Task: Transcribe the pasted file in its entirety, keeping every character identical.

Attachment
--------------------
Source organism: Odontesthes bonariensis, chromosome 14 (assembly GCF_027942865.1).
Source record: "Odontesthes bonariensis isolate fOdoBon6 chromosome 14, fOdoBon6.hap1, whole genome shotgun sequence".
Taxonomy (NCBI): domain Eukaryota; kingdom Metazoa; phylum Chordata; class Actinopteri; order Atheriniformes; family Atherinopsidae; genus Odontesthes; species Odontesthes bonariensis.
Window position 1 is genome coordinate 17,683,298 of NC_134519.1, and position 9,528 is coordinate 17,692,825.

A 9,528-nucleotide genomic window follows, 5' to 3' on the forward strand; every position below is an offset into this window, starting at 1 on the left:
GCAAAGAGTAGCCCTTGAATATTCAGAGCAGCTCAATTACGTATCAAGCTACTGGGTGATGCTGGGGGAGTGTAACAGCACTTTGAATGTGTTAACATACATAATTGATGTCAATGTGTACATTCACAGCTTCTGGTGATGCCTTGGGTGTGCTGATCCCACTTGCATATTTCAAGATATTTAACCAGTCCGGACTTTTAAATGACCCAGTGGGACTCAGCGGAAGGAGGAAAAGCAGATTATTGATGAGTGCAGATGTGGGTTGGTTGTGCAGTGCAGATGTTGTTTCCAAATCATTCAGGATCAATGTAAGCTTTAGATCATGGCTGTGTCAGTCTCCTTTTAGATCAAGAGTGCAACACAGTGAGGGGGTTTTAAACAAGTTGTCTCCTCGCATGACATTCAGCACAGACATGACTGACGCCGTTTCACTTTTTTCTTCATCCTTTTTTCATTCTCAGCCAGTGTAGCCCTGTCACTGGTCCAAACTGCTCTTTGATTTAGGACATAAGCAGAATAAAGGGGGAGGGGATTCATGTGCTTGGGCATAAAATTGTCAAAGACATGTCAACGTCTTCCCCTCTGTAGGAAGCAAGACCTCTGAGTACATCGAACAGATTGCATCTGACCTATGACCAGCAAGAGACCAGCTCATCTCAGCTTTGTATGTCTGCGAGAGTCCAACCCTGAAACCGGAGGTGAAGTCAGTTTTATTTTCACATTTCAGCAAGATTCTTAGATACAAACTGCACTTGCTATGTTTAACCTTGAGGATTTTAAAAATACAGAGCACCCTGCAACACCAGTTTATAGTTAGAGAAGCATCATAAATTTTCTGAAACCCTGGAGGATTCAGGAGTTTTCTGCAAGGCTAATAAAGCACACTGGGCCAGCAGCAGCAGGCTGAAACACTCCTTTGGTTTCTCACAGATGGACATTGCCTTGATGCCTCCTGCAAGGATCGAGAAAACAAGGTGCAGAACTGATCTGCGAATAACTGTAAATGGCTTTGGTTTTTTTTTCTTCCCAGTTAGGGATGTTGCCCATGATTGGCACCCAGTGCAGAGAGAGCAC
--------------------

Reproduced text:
Source organism: Odontesthes bonariensis, chromosome 14 (assembly GCF_027942865.1).
Source record: "Odontesthes bonariensis isolate fOdoBon6 chromosome 14, fOdoBon6.hap1, whole genome shotgun sequence".
Taxonomy (NCBI): domain Eukaryota; kingdom Metazoa; phylum Chordata; class Actinopteri; order Atheriniformes; family Atherinopsidae; genus Odontesthes; species Odontesthes bonariensis.
Window position 1 is genome coordinate 17,683,298 of NC_134519.1, and position 9,528 is coordinate 17,692,825.

A 9,528-nucleotide genomic window follows, 5' to 3' on the forward strand; every position below is an offset into this window, starting at 1 on the left:
GCAAAGAGTAGCCCTTGAATATTCAGAGCAGCTCAATTACGTATCAAGCTACTGGGTGATGCTGGGGGAGTGTAACAGCACTTTGAATGTGTTAACATACATAATTGATGTCAATGTGTACATTCACAGCTTCTGGTGATGCCTTGGGTGTGCTGATCCCACTTGCATATTTCAAGATATTTAACCAGTCCGGACTTTTAAATGACCCAGTGGGACTCAGCGGAAGGAGGAAAAGCAGATTATTGATGAGTGCAGATGTGGGTTGGTTGTGCAGTGCAGATGTTGTTTCCAAATCATTCAGGATCAATGTAAGCTTTAGATCATGGCTGTGTCAGTCTCCTTTTAGATCAAGAGTGCAACACAGTGAGGGGGTTTTAAACAAGTTGTCTCCTCGCATGACATTCAGCACAGACATGACTGACGCCGTTTCACTTTTTTCTTCATCCTTTTTTCATTCTCAGCCAGTGTAGCCCTGTCACTGGTCCAAACTGCTCTTTGATTTAGGACATAAGCAGAATAAAGGGGGAGGGGATTCATGTGCTTGGGCATAAAATTGTCAAAGACATGTCAACGTCTTCCCCTCTGTAGGAAGCAAGACCTCTGAGTACATCGAACAGATTGCATCTGACCTATGACCAGCAAGAGACCAGCTCATCTCAGCTTTGTATGTCTGCGAGAGTCCAACCCTGAAACCGGAGGTGAAGTCAGTTTTATTTTCACATTTCAGCAAGATTCTTAGATACAAACTGCACTTGCTATGTTTAACCTTGAGGATTTTAAAAATACAGAGCACCCTGCAACACCAGTTTATAGTTAGAGAAGCATCATAAATTTTCTGAAACCCTGGAGGATTCAGGAGTTTTCTGCAAGGCTAATAAAGCACACTGGGCCAGCAGCAGCAGGCTGAAACACTCCTTTGGTTTCTCACAGATGGACATTGCCTTGATGCCTCCTGCAAGGATCGAGAAAACAAGGTGCAGAACTGATCTGCGAATAACTGTAAATGGCTTTGGTTTTTTTTTCTTCCCAGTTAGGGATGTTGCCCATGATTGGCACCCAGTGCAGAGAGAGCAC